By the year 2015 I imagined the internet to be something close to how it was envisioned in Gabriele Salvatores’ Nirvana cyberpunk film. You’d plug yourself into cerebral cortex, put VR goggles on and off you would go flying into the cyberspace.
Funnily enough, there was a glimpse of that during the recent O’Reilly Fluent conference in San Francisco. But all things in order.
Fluent isn’t a conference to attend if you want to get deep knowledge on a certain subject. 30 min long sessions are great to get a drive through the topic, to give you understanding on what it is. What Fluent is perfect at is to give you broad overview on stuff you had no idea about. 5 simultaneous tracks of talks, one extra track of meetups, one more for workshops and as a bonus there is ongoing exhibition hall with companies and live demos of hardware and software.
Rise of the transpilers
React is hot
In all the honesty I missed all React related talks during the conference, of which there were quite a few. Later catching up with other attendees I got my confirmation that all of the talks were indeed mostly of introduction into React, Flux and ways of injecting React into your app. What was interesting is that each time I’d mention React and Red Badger working with React for the past year and a half, I’d become centre of attention, with people asking questions on how we do things. After describing our (now pretty much standard) setup with apps being isomorphic, hot components reload in place, immutables for state handling and ability to deliver app to no-JS clients, people would often say that Red Badger lives on a cutting edge. I couldn’t agree more.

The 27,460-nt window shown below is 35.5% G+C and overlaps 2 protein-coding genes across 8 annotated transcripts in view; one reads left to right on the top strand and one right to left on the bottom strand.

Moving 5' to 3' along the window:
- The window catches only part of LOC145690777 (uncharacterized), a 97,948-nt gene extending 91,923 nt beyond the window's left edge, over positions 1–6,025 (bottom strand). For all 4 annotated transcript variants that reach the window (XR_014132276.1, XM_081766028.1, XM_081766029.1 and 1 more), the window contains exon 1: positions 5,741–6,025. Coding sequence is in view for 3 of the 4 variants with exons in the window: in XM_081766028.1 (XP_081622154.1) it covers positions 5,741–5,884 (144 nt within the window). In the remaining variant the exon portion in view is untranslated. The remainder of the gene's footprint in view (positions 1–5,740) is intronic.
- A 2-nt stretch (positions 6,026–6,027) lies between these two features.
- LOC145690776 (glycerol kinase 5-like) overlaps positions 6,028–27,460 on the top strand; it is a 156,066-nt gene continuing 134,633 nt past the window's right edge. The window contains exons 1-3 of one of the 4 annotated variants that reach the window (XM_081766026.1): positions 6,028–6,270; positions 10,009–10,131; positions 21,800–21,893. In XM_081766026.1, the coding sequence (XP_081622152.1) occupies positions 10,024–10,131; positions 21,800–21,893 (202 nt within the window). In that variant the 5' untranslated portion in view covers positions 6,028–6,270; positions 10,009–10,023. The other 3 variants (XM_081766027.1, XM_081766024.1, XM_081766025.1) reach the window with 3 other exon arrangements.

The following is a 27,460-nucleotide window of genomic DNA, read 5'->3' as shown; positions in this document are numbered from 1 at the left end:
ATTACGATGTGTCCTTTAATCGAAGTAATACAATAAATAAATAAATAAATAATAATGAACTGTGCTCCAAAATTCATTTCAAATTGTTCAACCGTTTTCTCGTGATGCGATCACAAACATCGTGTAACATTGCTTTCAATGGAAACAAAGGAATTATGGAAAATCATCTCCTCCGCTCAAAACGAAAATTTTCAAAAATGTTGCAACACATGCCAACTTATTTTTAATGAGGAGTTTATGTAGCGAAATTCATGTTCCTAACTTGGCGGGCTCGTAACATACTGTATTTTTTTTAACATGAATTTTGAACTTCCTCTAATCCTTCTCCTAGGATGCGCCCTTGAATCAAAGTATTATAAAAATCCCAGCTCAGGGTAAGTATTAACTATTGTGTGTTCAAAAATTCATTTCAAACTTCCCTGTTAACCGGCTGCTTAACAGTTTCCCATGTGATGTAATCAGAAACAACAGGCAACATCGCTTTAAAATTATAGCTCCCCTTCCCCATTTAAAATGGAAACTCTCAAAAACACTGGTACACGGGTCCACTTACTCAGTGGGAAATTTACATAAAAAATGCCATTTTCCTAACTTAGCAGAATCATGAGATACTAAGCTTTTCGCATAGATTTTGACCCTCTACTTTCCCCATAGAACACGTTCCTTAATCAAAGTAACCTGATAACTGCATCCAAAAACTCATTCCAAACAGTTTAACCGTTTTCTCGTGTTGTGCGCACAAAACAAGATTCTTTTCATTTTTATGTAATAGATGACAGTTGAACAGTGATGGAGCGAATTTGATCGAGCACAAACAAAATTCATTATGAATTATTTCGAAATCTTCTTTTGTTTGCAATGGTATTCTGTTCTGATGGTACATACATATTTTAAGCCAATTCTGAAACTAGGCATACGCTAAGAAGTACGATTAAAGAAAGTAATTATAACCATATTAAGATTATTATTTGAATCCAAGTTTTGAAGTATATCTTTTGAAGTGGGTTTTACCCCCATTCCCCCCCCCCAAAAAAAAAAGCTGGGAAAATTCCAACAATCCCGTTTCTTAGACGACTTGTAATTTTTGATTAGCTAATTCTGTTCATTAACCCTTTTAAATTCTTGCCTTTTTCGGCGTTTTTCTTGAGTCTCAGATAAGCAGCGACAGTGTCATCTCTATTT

Many people would also ask - how come it’s year and a half already - isn’t React just being released? The important part here is that lots of people are hearing about React now for the first time, and are really excited.
Be conservative in what you send, be liberal in what you accept.
Importance of the progressive enhancement was echoed by @obiwankimberly during her talk on second World Wide Web browser and CERN’s efforts to revive it. Line Mode Browser was the first browser ported to all operating systems, and was used by many people around the world. Most of us might not consume web in text only mode anymore, but the idea of progressive enhancement goes all the way to accessibility, screen readers, and those people who rely on text-only representation of the Web.
HTTP/2 is here
For the transition period you can setup your web server to fallback to HTTP/1 in case client is not ready for new hotness. IIS doesn’t support H/2 at all, but there’s nothing stopping you from getting Nginx proxy in front of it with full support for H/2.
Why H/2 is important? Few things:
- Multiplexing. Each HTTP request requires quite a bit of time to initialise, thanks to something called “TCP three way handshake”. Even with fibre connection this consumes precious time and patience of the user. In addition to that, HTTP’s known bottleneck is slow requests that block all other requests. With H/2 you can retrieve multiple resources during a single connection, practically streaming data from the server. No more need for concatenation of CSS / JS files, image sprites, inlining CSS / JS. Even domain sharding is obsolete now.
- Security is not optional. It is not part of the official spec, but Firefox and Chrome require you to encrypt all communication when using H/2. Which means, you have to use HTTPS. This has one interesting consequence - if one of the web proxies on the way of our request doesn’t support H/2, such request will still get through, since it is just a stream of encrypted data.
- HTTP headers compression. All headers are now nicely packed together using something called HPACK encoding.